LANDOVER -- Talk about injustice. Billy Joel lost Christie Brinkley. Lyle Lovett lost Julia Roberts. But the Bullets get to keep Juwan Howard.
What was it Howard said when he left the Bullets for the Miami Cheat a month ago?
"It was only a two-year marriage. I hate that we had to have a divorce."
Evidently, so did that noted matchmaker, NBA commissioner David Stern. And now Miami coach Pat Riley is in a jealous rage, having been left at the altar.
Poor Riles, accused of circumventing the salary cap, ripped almost everyone in the NBA yesterday, and who could blame him?
Losing a player to the Bullets is like losing a lover to Pee-wee Herman.
It couldn't happen. It shouldn't happen. It never happens.
But, for some bizarre reason -- a tattletale third party, a sudden devotion to cap integrity, a league grudge against the Cheat -- it did.
Riley called the Bullets' signing of Howard "a new low in my 30 years in the NBA" and launched enough conspiracy theories to make five Oliver Stone movies.
On the cap question: "We did not forget how to add. . . . The only thing we miscalculated was somebody's animus for us."
On the league's motives: "They simply wanted Juwan to go back to Washington, maybe with the new arena and all."
On Howard: "I knew basically there was too much risk to fight this war for somebody who didn't want to be here."
Great stuff, but here's what Bullets coach Jim Lynam said yesterday when asked when he thought the Heat's contract with Howard was suspicious.
"Want my hustler's street instinct?" Lynam said. "The day it was signed."
Riley a scam artist?
Say it ain't so, Alonzo!
We won't bore you with a detailed explanation of why the Bullets got to keep Howard, but suffice it to say that we should all be so lucky when it comes to courtship.
Imagine an average slob trying it the Bullets' way.
Insult a woman on the first date?
Didn't mean it.
Allow a wealthy rival to sweep her off her feet?
Couldn't help it.
Get her back and live happily after?
Planned it all along.
The Bullets don't deserve Howard, but now that they've got him for seven years, they might even make the playoffs for the first time since 1987-88.
"This time we will be there," Howard said. "I guarantee you that."
"We don't just want the playoffs," team president Susan O'Malley interjected. "We want the ring."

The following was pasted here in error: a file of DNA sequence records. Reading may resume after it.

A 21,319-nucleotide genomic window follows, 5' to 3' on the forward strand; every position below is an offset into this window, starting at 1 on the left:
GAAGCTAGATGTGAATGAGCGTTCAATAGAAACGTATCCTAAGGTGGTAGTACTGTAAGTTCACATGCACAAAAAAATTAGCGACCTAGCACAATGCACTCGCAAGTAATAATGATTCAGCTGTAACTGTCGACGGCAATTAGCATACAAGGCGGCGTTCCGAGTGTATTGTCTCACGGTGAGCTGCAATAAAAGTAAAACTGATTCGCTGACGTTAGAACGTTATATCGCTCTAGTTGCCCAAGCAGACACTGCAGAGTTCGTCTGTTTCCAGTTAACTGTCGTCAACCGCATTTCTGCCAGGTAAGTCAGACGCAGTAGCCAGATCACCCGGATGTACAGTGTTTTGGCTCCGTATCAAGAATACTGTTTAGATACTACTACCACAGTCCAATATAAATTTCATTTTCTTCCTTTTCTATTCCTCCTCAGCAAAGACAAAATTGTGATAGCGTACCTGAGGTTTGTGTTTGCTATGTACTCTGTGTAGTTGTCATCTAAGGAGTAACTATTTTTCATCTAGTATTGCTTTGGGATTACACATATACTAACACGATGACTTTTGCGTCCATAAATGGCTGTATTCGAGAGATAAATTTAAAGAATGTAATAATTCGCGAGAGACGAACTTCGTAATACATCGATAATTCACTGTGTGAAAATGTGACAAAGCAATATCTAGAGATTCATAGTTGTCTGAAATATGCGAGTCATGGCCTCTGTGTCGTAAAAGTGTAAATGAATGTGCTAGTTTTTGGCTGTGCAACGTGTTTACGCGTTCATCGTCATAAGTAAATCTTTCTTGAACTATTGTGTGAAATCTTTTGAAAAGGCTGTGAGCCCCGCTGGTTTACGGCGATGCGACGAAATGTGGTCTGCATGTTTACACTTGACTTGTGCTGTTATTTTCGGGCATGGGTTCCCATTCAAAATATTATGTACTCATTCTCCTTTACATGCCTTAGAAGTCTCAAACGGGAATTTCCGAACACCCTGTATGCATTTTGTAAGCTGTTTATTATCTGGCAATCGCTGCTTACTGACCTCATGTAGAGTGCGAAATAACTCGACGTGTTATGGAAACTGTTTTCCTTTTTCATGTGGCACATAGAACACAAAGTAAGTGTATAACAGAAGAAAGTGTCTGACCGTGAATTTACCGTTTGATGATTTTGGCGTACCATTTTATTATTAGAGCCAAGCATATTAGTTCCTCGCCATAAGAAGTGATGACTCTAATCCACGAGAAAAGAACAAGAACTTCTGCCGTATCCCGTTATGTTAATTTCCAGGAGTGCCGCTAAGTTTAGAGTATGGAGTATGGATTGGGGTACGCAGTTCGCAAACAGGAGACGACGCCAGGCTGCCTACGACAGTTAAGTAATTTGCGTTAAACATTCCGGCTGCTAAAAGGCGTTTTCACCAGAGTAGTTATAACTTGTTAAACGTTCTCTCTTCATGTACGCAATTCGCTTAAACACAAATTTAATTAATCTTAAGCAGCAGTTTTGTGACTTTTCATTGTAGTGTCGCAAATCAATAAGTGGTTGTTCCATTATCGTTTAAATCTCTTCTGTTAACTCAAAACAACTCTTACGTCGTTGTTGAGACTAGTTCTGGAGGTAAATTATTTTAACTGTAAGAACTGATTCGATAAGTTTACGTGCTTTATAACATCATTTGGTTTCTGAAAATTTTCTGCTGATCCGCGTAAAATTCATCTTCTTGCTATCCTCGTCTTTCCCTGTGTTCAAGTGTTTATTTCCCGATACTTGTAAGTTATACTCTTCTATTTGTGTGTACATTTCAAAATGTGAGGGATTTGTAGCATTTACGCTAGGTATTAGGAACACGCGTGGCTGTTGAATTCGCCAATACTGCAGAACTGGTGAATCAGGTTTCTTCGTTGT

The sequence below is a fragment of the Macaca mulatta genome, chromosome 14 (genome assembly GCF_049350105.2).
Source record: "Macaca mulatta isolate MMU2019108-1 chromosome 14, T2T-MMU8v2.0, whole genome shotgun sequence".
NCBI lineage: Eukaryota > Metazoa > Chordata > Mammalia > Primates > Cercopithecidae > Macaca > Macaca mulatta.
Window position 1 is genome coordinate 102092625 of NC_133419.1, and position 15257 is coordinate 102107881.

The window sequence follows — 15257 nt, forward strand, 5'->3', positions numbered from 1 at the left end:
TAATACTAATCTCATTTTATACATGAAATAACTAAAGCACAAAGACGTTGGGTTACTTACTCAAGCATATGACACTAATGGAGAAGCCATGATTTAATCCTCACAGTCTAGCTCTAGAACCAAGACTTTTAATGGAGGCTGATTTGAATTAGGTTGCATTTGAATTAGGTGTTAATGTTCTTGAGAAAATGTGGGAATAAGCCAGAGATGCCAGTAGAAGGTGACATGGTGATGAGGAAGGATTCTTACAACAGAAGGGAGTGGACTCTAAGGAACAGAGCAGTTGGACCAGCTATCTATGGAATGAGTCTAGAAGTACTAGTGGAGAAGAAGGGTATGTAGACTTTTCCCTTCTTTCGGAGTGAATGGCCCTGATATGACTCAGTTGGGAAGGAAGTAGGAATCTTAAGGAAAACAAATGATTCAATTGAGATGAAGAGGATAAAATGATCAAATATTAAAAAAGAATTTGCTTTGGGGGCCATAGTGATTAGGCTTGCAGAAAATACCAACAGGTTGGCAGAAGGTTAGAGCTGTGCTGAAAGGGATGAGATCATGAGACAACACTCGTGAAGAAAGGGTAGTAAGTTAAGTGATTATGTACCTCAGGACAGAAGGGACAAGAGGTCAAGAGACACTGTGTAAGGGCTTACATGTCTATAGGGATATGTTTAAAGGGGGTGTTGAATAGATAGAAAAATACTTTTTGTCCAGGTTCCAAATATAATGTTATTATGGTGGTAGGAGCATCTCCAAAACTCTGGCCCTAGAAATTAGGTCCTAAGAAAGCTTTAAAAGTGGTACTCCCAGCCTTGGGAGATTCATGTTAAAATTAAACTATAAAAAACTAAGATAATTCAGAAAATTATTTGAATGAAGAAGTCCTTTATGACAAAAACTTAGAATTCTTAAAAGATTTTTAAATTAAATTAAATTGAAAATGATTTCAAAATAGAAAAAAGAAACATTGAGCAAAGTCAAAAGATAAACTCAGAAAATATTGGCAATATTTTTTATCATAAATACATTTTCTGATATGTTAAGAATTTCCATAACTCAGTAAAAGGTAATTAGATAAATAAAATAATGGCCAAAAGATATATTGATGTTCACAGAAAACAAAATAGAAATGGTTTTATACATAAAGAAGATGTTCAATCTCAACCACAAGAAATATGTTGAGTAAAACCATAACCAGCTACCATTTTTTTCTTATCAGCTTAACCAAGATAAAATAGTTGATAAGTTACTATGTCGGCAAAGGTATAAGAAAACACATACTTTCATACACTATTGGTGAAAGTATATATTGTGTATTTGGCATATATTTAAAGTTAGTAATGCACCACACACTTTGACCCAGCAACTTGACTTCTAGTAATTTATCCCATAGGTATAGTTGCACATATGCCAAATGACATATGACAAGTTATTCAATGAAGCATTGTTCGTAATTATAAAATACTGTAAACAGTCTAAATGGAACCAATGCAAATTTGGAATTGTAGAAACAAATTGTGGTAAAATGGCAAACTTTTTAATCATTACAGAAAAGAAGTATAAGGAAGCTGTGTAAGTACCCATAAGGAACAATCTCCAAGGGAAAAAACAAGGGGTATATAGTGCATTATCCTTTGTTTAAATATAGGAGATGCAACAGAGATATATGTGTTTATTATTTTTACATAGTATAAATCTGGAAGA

Howard swiftly addressed the absurdity of that statement, all but telling O'Malley to pipe down.
"You have to first walk before you run," he said.
Heck, the Bullets barely knew how to crawl when it came to dealing with their most valuable player since Wes Unseld.
The only reason they were in this position is because they botched Howard's first contract, allowing him to become an unrestricted free agent after two years.
Naturally, Howard developed into an All-Star -- this, after former general manager John Nash had the gall to compare him to first-round bust Danny Ferry.
So, what did the Bullets do when the big moment hit, with their new downtown D.C. arena under construction and their entire credibility at stake?
They made Howard a first offer of $78 million -- or more than $20 million less than what he signed for with the Heat about six seconds later.
Curtis Polk, the man representing Howard for agent David Falk, said he could understand the Bullets' misjudging the market -- "Nobody knew for sure what it would be" -- but that was no excuse.
The Bullets knew they had to keep Howard.
And still, they blew it.
They're lucky the NBA disallowed Howard's Miami contract. And they're lucky the league and players union allowed them to exceed the salary cap to re-sign Howard as their own free agent.
"We didn't get it done the first time -- I didn't get it done the first time," said Unseld, the team's GM. "But when the second time came about, I was determined to get it done as quickly as possible."
O'Malley said only 11 season-ticket holders asked for their deposits to be refunded, but the Bullets obviously recognized their mistake. Why else would they have coughed up the additional $20 million?
"It surprised me how one guy -- a young guy -- touched so many people in this area," Howard said. "It put a smile on my face, but also a hurt on my heart.
"I cried. I cried many times. My family, friends, Curtis, they all saw that, witnessed that. They knew how I felt about the situation."
Especially when it turned out that the Bullets were the only team in position to match the Heat's contract and make him a $100 million man.
Other teams kept conducting business as usual, making trades, signing players, reaching their caps. Polk estimated that Howard could have lost between $25 million and $50 million if the Heat fought for him in a protracted arbitration battle.
That possibility ended when the league and NBA players association reached an agreement Saturday, paving the way for Howard to return to the Bullets and putting the Heat, as Riley put it, "in a box."
"I asked many times to talk to Juwan about this, and I never got a telephone call from him or David Falk," Riley said.
"All I needed was an answer: 'If we are going to fight this war for you, will you come?'
"We offered Howard and agent David Falk a contract of a lifetime, and for them to turn their back for whatever reason is unconscionable."
Sour grapes, perhaps, but how could Riley not suspect a conspiracy?
He's the Arnold Schwarzenegger of the NBA, and he just lost out to Pee-wee Herman.
Pub Date: 8/13/96